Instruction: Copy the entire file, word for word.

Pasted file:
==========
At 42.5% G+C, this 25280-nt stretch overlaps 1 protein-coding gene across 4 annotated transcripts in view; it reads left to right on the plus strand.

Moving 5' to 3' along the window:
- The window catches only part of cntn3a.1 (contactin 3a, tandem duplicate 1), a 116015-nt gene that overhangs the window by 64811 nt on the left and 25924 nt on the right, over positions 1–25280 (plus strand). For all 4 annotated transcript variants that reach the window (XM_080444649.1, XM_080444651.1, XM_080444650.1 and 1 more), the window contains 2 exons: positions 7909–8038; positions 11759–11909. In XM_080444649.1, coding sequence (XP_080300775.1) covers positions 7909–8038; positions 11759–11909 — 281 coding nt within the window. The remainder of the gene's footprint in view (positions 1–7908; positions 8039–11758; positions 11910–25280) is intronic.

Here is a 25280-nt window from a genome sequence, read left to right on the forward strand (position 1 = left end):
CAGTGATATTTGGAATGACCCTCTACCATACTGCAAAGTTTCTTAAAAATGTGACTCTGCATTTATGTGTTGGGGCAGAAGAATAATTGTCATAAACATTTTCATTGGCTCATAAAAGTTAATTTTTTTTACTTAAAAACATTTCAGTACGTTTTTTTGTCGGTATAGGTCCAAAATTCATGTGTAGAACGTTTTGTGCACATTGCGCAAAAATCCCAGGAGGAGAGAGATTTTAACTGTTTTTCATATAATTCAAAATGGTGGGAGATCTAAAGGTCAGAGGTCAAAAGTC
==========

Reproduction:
At 42.5% G+C, this 25280-nt stretch overlaps 1 protein-coding gene across 4 annotated transcripts in view; it reads left to right on the plus strand.

Moving 5' to 3' along the window:
- The window catches only part of cntn3a.1 (contactin 3a, tandem duplicate 1), a 116015-nt gene that overhangs the window by 64811 nt on the left and 25924 nt on the right, over positions 1–25280 (plus strand). For all 4 annotated transcript variants that reach the window (XM_080444649.1, XM_080444651.1, XM_080444650.1 and 1 more), the window contains 2 exons: positions 7909–8038; positions 11759–11909. In XM_080444649.1, coding sequence (XP_080300775.1) covers positions 7909–8038; positions 11759–11909 — 281 coding nt within the window. The remainder of the gene's footprint in view (positions 1–7908; positions 8039–11758; positions 11910–25280) is intronic.

Here is a 25280-nt window from a genome sequence, read left to right on the forward strand (position 1 = left end):
CAGTGATATTTGGAATGACCCTCTACCATACTGCAAAGTTTCTTAAAAATGTGACTCTGCATTTATGTGTTGGGGCAGAAGAATAATTGTCATAAACATTTTCATTGGCTCATAAAAGTTAATTTTTTTTACTTAAAAACATTTCAGTACGTTTTTTTGTCGGTATAGGTCCAAAATTCATGTGTAGAACGTTTTGTGCACATTGCGCAAAAATCCCAGGAGGAGAGAGATTTTAACTGTTTTTCATATAATTCAAAATGGTGGGAGATCTAAAGGTCAGAGGTCAAAAGTC